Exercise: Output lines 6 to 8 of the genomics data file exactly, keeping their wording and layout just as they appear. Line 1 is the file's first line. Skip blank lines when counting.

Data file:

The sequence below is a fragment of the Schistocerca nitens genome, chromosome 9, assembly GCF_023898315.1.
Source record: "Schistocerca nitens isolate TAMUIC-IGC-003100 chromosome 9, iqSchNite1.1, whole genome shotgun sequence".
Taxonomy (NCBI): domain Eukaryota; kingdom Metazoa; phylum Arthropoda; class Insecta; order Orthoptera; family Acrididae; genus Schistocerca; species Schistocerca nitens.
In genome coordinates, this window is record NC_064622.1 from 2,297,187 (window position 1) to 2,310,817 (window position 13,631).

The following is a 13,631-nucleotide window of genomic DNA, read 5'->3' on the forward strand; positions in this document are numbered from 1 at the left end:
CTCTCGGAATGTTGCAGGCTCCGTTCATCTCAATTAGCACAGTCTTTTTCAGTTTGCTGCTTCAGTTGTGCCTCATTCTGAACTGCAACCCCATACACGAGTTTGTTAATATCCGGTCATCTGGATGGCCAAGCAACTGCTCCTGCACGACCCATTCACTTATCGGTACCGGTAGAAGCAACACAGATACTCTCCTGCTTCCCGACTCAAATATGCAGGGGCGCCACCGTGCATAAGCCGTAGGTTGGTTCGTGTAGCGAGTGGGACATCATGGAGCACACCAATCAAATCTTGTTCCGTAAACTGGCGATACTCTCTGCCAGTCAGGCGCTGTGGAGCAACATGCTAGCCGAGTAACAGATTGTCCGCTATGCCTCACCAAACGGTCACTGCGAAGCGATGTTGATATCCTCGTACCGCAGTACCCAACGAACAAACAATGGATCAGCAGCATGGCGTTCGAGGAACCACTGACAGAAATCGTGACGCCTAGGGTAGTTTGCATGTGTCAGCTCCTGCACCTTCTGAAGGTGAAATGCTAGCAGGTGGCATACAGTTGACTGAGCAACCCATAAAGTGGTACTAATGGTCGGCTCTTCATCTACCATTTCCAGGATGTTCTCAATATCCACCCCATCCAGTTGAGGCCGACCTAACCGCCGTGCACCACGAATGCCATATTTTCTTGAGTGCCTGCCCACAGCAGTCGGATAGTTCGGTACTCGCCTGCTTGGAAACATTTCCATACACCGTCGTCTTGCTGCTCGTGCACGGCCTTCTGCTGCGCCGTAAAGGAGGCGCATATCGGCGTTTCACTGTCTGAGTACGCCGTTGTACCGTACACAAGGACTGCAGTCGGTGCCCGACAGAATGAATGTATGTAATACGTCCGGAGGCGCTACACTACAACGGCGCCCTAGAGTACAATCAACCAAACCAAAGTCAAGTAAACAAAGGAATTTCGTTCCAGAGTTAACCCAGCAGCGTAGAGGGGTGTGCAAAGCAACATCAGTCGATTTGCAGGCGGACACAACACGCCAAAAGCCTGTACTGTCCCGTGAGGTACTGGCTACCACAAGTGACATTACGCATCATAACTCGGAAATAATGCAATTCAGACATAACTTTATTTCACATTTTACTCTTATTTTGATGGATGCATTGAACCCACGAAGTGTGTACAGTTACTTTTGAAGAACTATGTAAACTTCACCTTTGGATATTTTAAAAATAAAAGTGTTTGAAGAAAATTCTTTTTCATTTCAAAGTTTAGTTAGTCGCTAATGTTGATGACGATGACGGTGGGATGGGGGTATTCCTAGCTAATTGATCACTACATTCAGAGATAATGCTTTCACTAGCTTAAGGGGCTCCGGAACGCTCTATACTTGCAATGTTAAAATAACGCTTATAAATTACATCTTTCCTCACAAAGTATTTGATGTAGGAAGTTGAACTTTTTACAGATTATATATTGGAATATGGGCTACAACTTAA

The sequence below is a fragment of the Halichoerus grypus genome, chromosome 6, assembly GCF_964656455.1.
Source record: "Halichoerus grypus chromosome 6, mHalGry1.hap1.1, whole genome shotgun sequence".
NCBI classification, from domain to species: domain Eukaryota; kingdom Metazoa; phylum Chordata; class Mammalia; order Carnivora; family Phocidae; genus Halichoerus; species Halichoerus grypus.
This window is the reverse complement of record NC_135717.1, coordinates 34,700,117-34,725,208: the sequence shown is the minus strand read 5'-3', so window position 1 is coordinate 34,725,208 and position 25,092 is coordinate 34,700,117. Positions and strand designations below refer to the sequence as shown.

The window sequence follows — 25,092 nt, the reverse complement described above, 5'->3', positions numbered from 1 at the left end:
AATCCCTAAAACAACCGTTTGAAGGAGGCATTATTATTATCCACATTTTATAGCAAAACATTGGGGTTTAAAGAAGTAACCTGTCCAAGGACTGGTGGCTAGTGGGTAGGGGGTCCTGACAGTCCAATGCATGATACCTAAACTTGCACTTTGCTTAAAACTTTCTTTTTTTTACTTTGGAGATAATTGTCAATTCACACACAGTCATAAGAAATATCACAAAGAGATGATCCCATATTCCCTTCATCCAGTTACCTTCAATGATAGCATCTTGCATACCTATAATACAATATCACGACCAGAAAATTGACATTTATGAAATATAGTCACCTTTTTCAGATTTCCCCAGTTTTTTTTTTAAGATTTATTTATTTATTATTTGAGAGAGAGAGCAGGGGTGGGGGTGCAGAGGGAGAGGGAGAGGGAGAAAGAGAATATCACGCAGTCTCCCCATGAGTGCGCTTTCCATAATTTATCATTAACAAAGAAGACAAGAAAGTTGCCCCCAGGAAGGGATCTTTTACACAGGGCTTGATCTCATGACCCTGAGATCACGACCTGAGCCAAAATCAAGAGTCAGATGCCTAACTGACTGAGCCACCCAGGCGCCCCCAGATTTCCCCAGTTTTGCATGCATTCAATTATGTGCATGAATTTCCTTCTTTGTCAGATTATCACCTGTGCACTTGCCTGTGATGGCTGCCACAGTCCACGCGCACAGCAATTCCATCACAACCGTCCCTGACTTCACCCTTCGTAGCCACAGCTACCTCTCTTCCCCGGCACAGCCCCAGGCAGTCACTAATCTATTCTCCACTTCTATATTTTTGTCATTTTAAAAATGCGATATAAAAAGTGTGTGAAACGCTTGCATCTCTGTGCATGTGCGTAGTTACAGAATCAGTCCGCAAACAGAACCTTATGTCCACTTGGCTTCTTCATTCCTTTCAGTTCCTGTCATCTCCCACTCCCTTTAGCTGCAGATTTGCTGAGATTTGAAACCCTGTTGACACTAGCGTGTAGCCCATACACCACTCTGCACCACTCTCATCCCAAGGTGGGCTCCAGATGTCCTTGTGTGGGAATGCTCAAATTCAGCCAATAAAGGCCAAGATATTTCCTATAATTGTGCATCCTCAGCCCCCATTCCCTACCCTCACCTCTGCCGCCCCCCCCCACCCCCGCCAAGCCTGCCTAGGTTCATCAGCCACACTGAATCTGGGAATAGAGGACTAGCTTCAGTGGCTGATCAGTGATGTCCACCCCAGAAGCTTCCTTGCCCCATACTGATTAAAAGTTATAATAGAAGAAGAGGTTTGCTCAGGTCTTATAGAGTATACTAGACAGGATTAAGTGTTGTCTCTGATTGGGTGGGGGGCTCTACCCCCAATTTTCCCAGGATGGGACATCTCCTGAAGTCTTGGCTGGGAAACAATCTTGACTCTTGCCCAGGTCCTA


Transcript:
CTCTCGGAATGTTGCAGGCTCCGTTCATCTCAATTAGCACAGTCTTTTTCAGTTTGCTGCTTCAGTTGTGCCTCATTCTGAACTGCAACCCCATACACGAGTTTGTTAATATCCGGTCATCTGGATGGCCAAGCAACTGCTCCTGCACGACCCATTCACTTATCGGTACCGGTAGAAGCAACACAGATACTCTCCTGCTTCCCGACTCAAATATGCAGGGGCGCCACCGTGCATAAGCCGTAGGTTGGTTCGTGTAGCGAGTGGGACATCATGGAGCACACCAATCAAATCTTGTTCCGTAAACTGGCGATACTCTCTGCCAGTCAGGCGCTGTGGAGCAACATGCTAGCCGAGTAACAGATTGTCCGCTATGCCTCACCAAACGGTCACTGCGAAGCGATGTTGATATCCTCGTACCGCAGTACCCAACGAACAAACAATGGATCAGCAGCATGGCGTTCGAGGAACCACTGACAGAAATCGTGACGCCTAGGGTAGTTTGCATGTGTCAGCTCCTGCACCTTCTGAAGGTGAAATGCTAGCAGGTGGCATACAGTTGACTGAGCAACCCATAAAGTGGTACTAATGGTCGGCTCTTCATCTACCATTTCCAGGATGTTCTCAATATCCACCCCATCCAGTTGAGGCCGACCTAACCGCCGTGCACCACGAATGCCATATTTTCTTGAGTGCCTGCCCACAGCAGTCGGATAGTTCGGTACTCGCCTGCTTGGAAACATTTCCATACACCGTCGTCTTGCTGCTCGTGCACGGCCTTCTGCTGCGCCGTAAAGGAGGCGCATATCGGCGTTTCACTGTCTGAGTACGCCGTTGTACCGTACACAAGGACTGCAGTCGGTGCCCGACAGAATGAATGTATGTAATACGTCCGGAGGCGCTACACTACAACGGCGCCCTAGAGTACAATCAACCAAACCAAAGTCAAGTAAACAAAGGAATTTCGTTCCAGAGTTAACCCAGCAGCGTAGAGGGGTGTGCAAAGCAACATCAGTCGATTTGCAGGCGGACACAACACGCCAAAAGCCTGTACTGTCCCGTGAGGTACTGGCTACCACAAGTGACATTACGCATCATAACTCGGAAATAATGCAATTCAGACATAACTTTATTTCACATTTTACTCTTATTTTGATGGATGCATTGAACCCACGAAGTGTGTACAGTTACTTTTGAAGAACTATGTAAACTTCACCTTTGGATATTTTAAAAATAAAAGTGTTTGAAGAAAATTCTTTTTCATTTCAAAGTTTAGTTAGTCGCTAATGTTGATGACGATGACGGTGGGATGGGGGTATTCCTAGCTAATTGATCACTACATTCAGAGATAATGCTTTCACTAGCTTAAGGGGCTCCGGAACGCTCTATACTTGCAATGTTAAAATAACGCTTATAAATTACATCTTTCCTCACAAAGTATTTGATGTAGGAAGTTGAACTTTTTACAGATTATATATTGGAATATGGGCTACAACTTAA

The sequence below is a fragment of the Halichoerus grypus genome, chromosome 6, assembly GCF_964656455.1.
Source record: "Halichoerus grypus chromosome 6, mHalGry1.hap1.1, whole genome shotgun sequence".